So a team of neuroscientists sent a message from the brain of one person in India, to the brains of three people in France, using brainwave-reading equipment and the Internet. Yes, really.
The process is slow and cumbersome. It also doesn’t make use of any bleeding-edge technology. Instead, it puts together neurorobotics software and hardware that have been developed by several labs in recent years. We’re not predicting that this will have practical applications, or society-changing implications, any time soon. Still, it’s pretty amusing that somebody did this, and we’re here to give you the step-by-step instructions on how.
The emitter—we’re using the vocab and italics from the original paper because they are awesome—wears an EEG cap on her scalp that records the electrical activity in her brain. The cap communicates wirelessly with a laptop that shows, on its screen, a white circle on a black background.
The emitter translates the message she wants to send into an obscure five-bit binary system called Bacon’s cipher, which is more compact than the binary code that computers use.
The emitter now has to enter that binary string into the laptop using her thoughts. She does this by using her thoughts to move the white circle on-screen to different corners of the screen. (Upper right corner for “1,” bottom right corner for “0.”) This part of the process takes advantage of technology that several labs have developed, to allow people with paralysis to control computer cursors or robot arms.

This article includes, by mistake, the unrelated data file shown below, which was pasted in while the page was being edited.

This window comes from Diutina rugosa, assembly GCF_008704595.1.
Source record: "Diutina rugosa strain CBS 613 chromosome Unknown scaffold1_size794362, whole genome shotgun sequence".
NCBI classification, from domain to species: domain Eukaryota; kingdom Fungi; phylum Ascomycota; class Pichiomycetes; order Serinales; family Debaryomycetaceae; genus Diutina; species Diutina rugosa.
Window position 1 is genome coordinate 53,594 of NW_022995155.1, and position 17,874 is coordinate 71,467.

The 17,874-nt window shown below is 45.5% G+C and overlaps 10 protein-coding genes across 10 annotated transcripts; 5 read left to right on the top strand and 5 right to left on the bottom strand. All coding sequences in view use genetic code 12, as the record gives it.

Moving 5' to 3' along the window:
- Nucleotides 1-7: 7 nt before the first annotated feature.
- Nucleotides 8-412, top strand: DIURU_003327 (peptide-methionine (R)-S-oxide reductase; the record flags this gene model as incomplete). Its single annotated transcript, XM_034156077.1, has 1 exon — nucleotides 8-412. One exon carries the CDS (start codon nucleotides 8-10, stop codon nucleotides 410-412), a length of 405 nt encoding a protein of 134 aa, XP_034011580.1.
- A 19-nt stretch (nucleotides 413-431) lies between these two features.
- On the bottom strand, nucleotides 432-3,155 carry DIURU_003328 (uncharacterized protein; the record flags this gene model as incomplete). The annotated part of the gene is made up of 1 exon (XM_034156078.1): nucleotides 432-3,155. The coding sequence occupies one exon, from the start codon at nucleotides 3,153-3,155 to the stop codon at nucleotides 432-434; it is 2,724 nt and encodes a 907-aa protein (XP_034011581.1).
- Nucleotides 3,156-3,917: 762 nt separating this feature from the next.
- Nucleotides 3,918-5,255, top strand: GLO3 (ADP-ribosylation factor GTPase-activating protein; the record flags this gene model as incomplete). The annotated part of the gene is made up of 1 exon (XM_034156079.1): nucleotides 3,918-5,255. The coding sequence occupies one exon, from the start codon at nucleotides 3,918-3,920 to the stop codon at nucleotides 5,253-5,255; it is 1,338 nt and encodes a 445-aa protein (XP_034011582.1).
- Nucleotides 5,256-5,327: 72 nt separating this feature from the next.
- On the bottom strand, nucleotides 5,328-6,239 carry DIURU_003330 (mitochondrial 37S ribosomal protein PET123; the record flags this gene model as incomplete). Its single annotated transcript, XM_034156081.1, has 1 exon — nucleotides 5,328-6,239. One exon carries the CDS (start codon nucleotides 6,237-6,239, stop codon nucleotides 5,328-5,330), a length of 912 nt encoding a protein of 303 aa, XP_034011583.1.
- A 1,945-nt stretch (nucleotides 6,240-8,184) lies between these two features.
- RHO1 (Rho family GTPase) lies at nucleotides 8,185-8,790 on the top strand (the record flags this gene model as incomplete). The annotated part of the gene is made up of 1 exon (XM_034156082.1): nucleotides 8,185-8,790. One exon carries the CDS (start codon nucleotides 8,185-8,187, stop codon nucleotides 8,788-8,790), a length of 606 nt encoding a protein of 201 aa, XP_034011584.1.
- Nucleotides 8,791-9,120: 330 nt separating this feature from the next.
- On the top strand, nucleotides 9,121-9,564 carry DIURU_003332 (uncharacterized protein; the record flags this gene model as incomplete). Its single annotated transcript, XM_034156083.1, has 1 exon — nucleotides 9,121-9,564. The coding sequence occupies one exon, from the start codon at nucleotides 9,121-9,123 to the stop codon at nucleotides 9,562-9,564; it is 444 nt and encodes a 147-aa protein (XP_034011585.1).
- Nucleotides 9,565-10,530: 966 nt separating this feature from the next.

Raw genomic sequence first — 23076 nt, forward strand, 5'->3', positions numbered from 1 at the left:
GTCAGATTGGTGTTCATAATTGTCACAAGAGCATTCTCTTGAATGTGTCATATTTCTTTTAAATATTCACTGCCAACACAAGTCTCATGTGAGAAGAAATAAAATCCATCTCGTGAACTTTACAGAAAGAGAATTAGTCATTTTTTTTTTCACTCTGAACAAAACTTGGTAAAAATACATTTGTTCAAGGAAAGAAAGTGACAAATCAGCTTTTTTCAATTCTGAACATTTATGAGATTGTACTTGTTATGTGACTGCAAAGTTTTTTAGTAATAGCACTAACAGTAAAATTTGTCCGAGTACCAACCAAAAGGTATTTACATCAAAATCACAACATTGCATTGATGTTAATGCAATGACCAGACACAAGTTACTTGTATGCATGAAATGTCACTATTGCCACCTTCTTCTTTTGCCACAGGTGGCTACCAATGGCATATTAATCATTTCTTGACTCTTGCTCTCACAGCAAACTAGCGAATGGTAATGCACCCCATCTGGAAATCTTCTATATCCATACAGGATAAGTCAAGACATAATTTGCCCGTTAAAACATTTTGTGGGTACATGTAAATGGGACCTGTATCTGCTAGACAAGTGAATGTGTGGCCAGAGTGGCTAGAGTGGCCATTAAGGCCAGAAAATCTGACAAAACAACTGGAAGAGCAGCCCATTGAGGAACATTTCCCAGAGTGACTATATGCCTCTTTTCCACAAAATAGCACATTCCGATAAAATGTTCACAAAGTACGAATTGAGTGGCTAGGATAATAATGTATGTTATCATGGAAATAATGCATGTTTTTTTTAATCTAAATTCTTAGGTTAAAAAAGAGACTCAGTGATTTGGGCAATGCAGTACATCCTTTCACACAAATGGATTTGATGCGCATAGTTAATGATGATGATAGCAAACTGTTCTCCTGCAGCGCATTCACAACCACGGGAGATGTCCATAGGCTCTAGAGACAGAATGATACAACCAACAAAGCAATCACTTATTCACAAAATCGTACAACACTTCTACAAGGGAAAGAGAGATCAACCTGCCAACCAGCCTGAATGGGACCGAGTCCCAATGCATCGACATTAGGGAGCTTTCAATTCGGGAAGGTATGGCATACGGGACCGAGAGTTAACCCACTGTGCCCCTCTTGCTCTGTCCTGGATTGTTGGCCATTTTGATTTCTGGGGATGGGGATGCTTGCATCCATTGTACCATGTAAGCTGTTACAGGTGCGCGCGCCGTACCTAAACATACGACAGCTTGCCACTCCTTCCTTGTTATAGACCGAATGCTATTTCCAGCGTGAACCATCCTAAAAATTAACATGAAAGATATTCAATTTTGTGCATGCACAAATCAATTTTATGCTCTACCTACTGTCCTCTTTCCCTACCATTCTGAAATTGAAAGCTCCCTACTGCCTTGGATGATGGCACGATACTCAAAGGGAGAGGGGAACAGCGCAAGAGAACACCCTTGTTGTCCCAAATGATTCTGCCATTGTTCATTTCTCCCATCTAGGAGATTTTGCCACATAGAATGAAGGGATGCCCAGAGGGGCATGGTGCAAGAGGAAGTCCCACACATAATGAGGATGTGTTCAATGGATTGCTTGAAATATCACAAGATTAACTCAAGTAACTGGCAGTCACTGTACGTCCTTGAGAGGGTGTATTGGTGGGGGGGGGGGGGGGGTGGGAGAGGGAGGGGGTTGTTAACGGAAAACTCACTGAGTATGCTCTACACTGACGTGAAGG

The emitter‘s binary message gets sent over the Internet, yay.
The receivers sit inside a transcranial magnetic stimulation machine that’s able to send electromagnetic pulses through people’s skulls. The pulses make the receivers see flashes of light in their peripheral vision that aren’t actually there. In addition, the machine has a robotic arm that’s able to aim at different places on the receivers‘ skulls. The results are phantom flashes (called phosphenes) that seem to show up in different positions in the air, which is not spooky at all, no.
As soon as the receivers‘ machine gets the emitter‘s binary message over the Internet, the machine gets to work. It moves its robotic arm around, sending phosphenes to the receivers at different positions on their skulls. Flashes appearing in one position correspond to 1s in the emitter‘s message, while flashes appearing in another position correspond to 0s.
We don’t know how the receivers keep track of all that flashing. Perhaps they take notes using a pen and paper.
Whew, that’s a lot of work to give your friends a holler. The research team, including neuroscientists and engineers from universities and startups in Europe and the U.S., understandably sent only two messages in this manner: “hola” and “ciao.” Imagine trying to send “bonjour” or “good morning.”
The team published its work in August in the journal PLOS One. It is there you can find this super-amazing graphic of the experimental setup: